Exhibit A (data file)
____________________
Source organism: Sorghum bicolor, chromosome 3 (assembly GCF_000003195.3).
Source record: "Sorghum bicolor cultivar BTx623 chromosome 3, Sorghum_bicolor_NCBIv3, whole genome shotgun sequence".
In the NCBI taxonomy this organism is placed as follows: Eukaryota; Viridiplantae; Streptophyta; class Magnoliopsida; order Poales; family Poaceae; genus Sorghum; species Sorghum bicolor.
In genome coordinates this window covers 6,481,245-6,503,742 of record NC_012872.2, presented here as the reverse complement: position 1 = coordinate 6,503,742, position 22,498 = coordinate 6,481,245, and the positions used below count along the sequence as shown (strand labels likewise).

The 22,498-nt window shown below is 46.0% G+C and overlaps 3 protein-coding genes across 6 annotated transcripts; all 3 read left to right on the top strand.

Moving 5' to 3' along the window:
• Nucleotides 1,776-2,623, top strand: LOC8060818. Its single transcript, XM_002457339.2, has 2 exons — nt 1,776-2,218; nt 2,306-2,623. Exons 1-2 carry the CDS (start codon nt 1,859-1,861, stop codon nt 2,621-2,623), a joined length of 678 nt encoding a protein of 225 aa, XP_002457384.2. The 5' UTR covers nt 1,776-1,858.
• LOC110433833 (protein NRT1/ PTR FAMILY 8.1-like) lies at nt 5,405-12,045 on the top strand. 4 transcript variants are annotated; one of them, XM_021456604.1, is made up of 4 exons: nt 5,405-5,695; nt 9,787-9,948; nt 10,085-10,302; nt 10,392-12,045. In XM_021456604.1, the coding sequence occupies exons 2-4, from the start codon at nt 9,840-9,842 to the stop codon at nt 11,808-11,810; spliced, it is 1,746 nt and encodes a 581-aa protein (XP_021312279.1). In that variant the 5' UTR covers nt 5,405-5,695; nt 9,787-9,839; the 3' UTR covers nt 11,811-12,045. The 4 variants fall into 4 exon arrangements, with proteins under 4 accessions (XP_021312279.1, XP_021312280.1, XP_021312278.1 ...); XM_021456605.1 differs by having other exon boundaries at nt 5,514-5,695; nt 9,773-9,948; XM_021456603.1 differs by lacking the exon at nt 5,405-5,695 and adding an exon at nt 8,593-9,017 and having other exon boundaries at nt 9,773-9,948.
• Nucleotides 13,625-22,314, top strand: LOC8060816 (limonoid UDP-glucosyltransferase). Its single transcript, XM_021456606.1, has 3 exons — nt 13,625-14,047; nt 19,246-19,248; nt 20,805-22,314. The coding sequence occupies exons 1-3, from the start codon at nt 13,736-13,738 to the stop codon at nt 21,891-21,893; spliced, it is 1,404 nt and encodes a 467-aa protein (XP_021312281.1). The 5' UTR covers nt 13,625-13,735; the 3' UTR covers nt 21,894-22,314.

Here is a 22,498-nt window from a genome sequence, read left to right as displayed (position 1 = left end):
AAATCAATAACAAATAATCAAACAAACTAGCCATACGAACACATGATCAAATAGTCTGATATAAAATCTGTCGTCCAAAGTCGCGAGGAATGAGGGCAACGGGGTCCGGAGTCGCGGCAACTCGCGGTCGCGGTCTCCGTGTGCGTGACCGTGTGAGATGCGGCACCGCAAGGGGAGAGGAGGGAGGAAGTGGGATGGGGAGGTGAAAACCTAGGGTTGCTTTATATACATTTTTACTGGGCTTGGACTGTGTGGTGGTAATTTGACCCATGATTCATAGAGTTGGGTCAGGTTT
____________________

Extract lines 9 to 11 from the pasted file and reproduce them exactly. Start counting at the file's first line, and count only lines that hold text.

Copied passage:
• Nucleotides 13,625-22,314, top strand: LOC8060816 (limonoid UDP-glucosyltransferase). Its single transcript, XM_021456606.1, has 3 exons — nt 13,625-14,047; nt 19,246-19,248; nt 20,805-22,314. The coding sequence occupies exons 1-3, from the start codon at nt 13,736-13,738 to the stop codon at nt 21,891-21,893; spliced, it is 1,404 nt and encodes a 467-aa protein (XP_021312281.1). The 5' UTR covers nt 13,625-13,735; the 3' UTR covers nt 21,894-22,314.

Here is a 22,498-nt window from a genome sequence, read left to right as displayed (position 1 = left end):
AAATCAATAACAAATAATCAAACAAACTAGCCATACGAACACATGATCAAATAGTCTGATATAAAATCTGTCGTCCAAAGTCGCGAGGAATGAGGGCAACGGGGTCCGGAGTCGCGGCAACTCGCGGTCGCGGTCTCCGTGTGCGTGACCGTGTGAGATGCGGCACCGCAAGGGGAGAGGAGGGAGGAAGTGGGATGGGGAGGTGAAAACCTAGGGTTGCTTTATATACATTTTTACTGGGCTTGGACTGTGTGGTGGTAATTTGACCCATGATTCATAGAGTTGGGTCAGGTTT